Though it is almost universally agreed that that Israel’s March 17 election will be a popular referendum on Prime Minister Benjamin Netanyahu. In an article for The Weekly Standard, Elliott Abrams argues that this vote is instead a referendum on Isaac “Buji” Herzog, the opposition candidate.
Though the results of Israel's recent election point to the creation of a new and potentially more conciliatory government, Steven A. Cook saystensions between Jerusalem and Ankara run too deeply for a single election to make much difference.
Reza Aslan says, "It has always been extremely easy to inject God into political conflicts... But if we are to find an equitable end to such intractable conflicts as the one between Israel and Palestine, we must learn to actively strip them of their religious connotations. Otherwise, we will never stop fighting them."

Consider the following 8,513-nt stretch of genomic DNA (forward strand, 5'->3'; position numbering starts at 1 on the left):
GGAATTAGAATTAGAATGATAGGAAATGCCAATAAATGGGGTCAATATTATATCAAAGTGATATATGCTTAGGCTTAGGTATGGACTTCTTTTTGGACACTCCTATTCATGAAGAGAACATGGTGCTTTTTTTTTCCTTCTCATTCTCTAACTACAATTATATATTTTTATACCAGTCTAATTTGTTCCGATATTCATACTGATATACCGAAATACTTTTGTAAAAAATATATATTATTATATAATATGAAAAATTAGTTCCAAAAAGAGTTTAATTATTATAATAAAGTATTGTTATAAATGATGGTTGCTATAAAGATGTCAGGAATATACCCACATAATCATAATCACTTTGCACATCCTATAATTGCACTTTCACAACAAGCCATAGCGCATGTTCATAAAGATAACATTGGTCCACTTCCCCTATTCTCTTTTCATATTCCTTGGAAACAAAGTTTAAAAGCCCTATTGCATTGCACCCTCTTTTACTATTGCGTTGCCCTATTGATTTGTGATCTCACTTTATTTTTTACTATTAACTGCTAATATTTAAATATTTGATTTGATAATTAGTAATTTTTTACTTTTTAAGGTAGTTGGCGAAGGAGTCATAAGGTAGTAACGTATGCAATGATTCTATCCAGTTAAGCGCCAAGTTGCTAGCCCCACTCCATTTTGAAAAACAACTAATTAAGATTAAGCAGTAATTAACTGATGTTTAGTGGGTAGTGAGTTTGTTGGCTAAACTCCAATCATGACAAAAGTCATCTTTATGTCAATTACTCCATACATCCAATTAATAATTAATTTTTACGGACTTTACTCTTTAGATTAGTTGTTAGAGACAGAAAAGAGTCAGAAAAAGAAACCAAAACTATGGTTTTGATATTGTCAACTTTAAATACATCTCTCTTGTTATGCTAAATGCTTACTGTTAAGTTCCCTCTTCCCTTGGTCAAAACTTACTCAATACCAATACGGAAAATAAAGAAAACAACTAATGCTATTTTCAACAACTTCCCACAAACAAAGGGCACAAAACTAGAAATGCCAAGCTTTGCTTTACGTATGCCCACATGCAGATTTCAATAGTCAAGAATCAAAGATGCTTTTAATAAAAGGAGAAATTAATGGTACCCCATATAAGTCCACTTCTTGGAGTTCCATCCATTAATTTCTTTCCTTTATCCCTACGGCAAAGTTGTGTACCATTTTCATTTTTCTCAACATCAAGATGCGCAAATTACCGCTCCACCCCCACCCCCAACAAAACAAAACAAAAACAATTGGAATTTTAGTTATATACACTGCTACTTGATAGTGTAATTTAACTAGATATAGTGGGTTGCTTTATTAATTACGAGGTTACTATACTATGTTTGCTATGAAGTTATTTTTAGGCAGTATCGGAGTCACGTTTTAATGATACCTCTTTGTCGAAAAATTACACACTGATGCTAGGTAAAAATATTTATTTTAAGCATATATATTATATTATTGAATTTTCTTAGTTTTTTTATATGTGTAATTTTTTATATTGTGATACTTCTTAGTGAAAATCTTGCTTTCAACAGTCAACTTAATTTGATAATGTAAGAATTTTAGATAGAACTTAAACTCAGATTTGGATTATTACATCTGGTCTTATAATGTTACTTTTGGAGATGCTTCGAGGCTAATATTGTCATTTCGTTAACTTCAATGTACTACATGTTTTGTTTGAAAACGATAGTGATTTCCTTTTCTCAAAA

Elliott Abrams sums up impressions of a recent trip to Israel, where he found Israelis worried but not depressed about the challenges they face and wistful about what they see as the ways in which American power could address the major problems--but is not being used.
Elliott Abrams says that while former Israeli prime minister Ehud Olmert claims he had very nearly clinched a peace deal with the Palestinians before leaving office, an agreement was in fact not at hand.
Leslie H. Gelb says that while Israel will likely take Obama and Clinton's $3 billion offer in exchange for a settlement freeze, a peace deal would depend on a dramatic step not by the Israelis, but by the Palestinians.
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